Life's a journey.
This is one of those phrases I have heard more in my life than most others. A simple reminder that we do not pass the decades, the years or the months by hopping from destination to destination, but rather on the road between these points. Those steps on those paths are where we build our memories, exercise our passions and gain our wisdom among other things. Yet with all of this travelling, and our awareness of it, we so often find ourselves believing we have mapped our life journey long before its completion. We forget where we came from, forget that once we had no idea what was coming next, or at least we were much more able to admit it.
Lauren Powers was Connection 63, a young woman starting on her journey, smart enough to ask questions, passionate enough to be truly excited and wise well beyond her years. In first meeting her I was struck by her candor, her curiosity and the amazing mind and heart she has. Lauren is very much the person I wish I had been at her age, 23, but was definitely not. She was full of questions, seeking to learn from others who had walked before her, to learn from their histories as she wrote her own. I was a huge fan.
Since our connection, Lauren and Mary Ann Lilly, Connection 30 and Everyday, have met and begun to build a friendship. In light of that information it only seemed right for Mary Ann to come along as Lauren and I reconnected to talk about life, lessons learned and, of course, greatness.
Before we met for dinner, Lauren sent me a question that managed to occupy my mind for most of the day. She wanted to know who in history I thought had truly changed the world. It's a great question, the kind I expect from Lauren, but it is also much deeper than the surface would suggest. As we met for dinner and talked, she tells Mary Ann and I about how the scope of changing the world is different for each of us. Did Caesar change the world? Certainly, but so did your parents. How many people do we meet in a given day? And how many of them have the potential to change our lives?
As she speaks my mind runs through a list of 100 who changed my world, who saved my life. She is one of them.
Lauren talks about greatness, about how we find ourselves intimidated by it. We tend to look at the task of "changing the world" and believe it is beyond us. Are we wrong when we think that? No, Lauren tells me, but the real problem is not the idea of changing the world, but the fact that we see the world as this large unapproachable goal instead of the people right beside us, in front of us, who we can change the world for with a simple act or kind word. As she speaks I am reminded that I haven't even come close to mapping my journey, much less figuring it all out.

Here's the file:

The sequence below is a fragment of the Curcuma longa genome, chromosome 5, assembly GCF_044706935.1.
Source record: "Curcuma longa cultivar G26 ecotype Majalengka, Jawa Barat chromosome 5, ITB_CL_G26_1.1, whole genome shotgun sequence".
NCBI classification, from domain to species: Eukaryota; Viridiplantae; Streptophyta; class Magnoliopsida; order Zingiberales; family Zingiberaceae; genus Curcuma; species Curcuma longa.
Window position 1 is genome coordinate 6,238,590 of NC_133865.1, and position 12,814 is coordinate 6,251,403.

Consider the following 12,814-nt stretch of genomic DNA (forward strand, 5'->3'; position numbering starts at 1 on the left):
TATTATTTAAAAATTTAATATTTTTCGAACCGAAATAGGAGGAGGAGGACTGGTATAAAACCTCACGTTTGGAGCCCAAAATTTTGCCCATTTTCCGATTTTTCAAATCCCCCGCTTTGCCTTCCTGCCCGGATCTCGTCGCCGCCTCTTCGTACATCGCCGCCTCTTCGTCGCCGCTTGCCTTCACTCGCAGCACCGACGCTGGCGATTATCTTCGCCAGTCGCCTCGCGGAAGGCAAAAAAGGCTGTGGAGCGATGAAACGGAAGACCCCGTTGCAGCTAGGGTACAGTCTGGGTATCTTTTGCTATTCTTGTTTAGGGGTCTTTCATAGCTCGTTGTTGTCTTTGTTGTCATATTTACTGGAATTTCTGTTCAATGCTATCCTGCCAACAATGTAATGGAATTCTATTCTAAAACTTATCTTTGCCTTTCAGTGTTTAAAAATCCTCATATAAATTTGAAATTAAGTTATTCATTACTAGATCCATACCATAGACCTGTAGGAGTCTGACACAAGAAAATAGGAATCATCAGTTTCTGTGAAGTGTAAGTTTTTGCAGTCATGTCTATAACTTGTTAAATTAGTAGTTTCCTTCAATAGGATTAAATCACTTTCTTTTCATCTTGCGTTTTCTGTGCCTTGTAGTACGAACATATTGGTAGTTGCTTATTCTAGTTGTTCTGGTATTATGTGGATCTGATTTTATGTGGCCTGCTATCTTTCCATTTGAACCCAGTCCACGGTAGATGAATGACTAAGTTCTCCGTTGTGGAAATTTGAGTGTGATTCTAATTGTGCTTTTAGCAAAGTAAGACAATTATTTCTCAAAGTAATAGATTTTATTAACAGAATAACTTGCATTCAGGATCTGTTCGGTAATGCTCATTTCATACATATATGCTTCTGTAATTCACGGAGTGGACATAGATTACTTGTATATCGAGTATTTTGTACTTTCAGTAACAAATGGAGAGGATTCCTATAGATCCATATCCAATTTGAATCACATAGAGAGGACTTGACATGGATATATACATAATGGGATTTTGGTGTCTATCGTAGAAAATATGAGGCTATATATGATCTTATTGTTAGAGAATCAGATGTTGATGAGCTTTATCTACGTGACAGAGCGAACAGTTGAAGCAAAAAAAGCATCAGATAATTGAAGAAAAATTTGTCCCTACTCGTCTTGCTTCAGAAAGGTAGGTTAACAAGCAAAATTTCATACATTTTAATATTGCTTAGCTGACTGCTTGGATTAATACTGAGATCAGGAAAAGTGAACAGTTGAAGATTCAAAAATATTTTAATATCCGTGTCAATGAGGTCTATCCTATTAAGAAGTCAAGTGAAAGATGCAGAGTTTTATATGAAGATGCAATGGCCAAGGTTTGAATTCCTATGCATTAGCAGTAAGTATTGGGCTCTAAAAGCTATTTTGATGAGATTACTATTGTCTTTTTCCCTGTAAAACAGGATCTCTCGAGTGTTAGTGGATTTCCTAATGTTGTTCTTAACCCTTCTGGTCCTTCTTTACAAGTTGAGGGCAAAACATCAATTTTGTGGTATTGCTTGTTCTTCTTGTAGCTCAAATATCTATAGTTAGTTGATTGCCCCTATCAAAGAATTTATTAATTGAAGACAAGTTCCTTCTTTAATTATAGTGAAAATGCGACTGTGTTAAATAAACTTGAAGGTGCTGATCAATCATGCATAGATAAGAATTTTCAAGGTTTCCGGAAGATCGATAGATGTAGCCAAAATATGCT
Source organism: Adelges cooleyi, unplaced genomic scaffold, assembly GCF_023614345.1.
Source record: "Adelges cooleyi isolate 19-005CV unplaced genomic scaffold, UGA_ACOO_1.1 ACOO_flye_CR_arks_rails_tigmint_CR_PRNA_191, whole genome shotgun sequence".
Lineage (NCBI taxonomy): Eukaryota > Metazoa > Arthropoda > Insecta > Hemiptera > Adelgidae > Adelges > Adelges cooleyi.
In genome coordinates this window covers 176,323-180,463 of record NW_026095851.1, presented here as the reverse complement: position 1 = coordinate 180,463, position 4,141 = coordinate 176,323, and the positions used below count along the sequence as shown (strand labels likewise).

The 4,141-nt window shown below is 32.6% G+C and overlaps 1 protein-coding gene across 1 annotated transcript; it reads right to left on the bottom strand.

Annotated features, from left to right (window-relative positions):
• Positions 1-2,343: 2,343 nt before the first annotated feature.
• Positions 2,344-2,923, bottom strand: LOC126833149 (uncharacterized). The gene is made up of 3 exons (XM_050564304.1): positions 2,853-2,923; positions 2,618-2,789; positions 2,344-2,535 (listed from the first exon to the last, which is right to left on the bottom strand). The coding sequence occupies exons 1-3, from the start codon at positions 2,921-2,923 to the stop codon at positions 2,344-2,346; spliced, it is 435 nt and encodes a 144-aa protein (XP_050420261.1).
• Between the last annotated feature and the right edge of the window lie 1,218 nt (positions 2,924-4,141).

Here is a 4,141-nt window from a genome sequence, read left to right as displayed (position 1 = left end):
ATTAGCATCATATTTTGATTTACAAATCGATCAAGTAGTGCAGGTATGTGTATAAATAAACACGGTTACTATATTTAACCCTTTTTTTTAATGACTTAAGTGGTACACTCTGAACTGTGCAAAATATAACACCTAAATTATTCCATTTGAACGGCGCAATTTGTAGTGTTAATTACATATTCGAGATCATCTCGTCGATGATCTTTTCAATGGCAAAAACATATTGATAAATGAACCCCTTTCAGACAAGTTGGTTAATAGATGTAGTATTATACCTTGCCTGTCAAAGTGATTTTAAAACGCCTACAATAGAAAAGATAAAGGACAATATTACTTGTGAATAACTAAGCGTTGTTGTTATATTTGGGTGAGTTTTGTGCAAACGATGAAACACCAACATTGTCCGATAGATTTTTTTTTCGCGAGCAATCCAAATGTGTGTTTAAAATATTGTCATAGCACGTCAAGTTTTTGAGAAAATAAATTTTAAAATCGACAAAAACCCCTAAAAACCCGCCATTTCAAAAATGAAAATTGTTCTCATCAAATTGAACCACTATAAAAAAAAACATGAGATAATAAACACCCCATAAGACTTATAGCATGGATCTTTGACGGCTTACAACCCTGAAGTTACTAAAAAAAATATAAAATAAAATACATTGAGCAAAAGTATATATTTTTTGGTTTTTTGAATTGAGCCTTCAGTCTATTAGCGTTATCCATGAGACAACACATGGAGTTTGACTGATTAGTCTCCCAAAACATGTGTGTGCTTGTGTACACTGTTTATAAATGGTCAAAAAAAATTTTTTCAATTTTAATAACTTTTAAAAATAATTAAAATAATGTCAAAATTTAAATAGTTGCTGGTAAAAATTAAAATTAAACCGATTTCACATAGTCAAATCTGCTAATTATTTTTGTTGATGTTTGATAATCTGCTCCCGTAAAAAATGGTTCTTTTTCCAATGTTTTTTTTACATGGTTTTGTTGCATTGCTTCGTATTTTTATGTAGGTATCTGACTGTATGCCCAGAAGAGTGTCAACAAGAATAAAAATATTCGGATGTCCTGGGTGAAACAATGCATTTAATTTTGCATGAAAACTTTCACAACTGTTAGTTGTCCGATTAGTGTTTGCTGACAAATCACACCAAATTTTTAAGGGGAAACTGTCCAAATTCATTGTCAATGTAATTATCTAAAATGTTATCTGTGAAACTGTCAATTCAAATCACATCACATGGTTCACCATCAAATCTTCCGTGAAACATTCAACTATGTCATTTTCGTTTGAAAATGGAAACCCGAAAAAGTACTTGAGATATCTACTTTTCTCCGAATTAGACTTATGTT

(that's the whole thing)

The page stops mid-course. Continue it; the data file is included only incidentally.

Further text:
Lauren has a glow in her eye you can't miss. It's the type of thing you see and find yourself longing to know what those eyes see when they look at you. Even more so when that glow sparks a bit more and she smiles, a smile of a friend. That look leaves you with no doubt that you're her friend, and she values you, your time, the entire thing. Lauren Powers invests in people, she believes in them, she loves them. We could all stand to be a little more like Lauren.
Lauren has travelled more and more on her road since our Connection. Like all journeys, some days have been wonderful, others have been hard. We all sit around an outside table, we eat ice cream and talk about journeys. We talk about the hard parts. It is easy to be a friend when a person is winning, when you look at them and see them scarless and triumphant. It is harder when you see their flaws, more so when you see them actively hurt. The people you turn to and embrace when they are hurting are special, they hold a great place in our hearts. They aren't just friends, those hearts of theirs have joined ours, they have become family.
And so we three members of this family sit at a table and talk about the hard times.
We smile and we cry. Our hearts life in triumph and break a little when one of us hurts. All of us know pain, know loss and hurt, some of us have just had more time to hurt than others. We talk about growing, about caring for ourselves and taking care of each other. No one person holds court here, we are all just here, hearts joined, in order to lift each other up. In the dark of night, when things seem at their worst, we sit together and make a light.
I have spent so much of my life wondering what family really is, seeking out some answer and hoping for insight. Family is simple, it is this table, but family can be difficult because we have to put ourselves away for a moment. We must invest in each other and care, share our stories, smile and cry together. Lauren knows this. We should all be a bit more like Lauren.
Around this table, on this night, through these talks, over pizza and ice cream, we have become family. With words and simple embraces we have done something incredible. We have changed the world. Not once, but many times for each of us sitting here. So many seek to change the world, so many fail, and yet we have done so in a few hours. It is easy to look at my past, at the road I have walked, and to think I have gained wisdom and knowledge of the path to come.
This is why I love people, because they surprise you. As a young woman, starting her journey helped me change the world once, then twice, then again.
We could all do to be a little more like Lauren.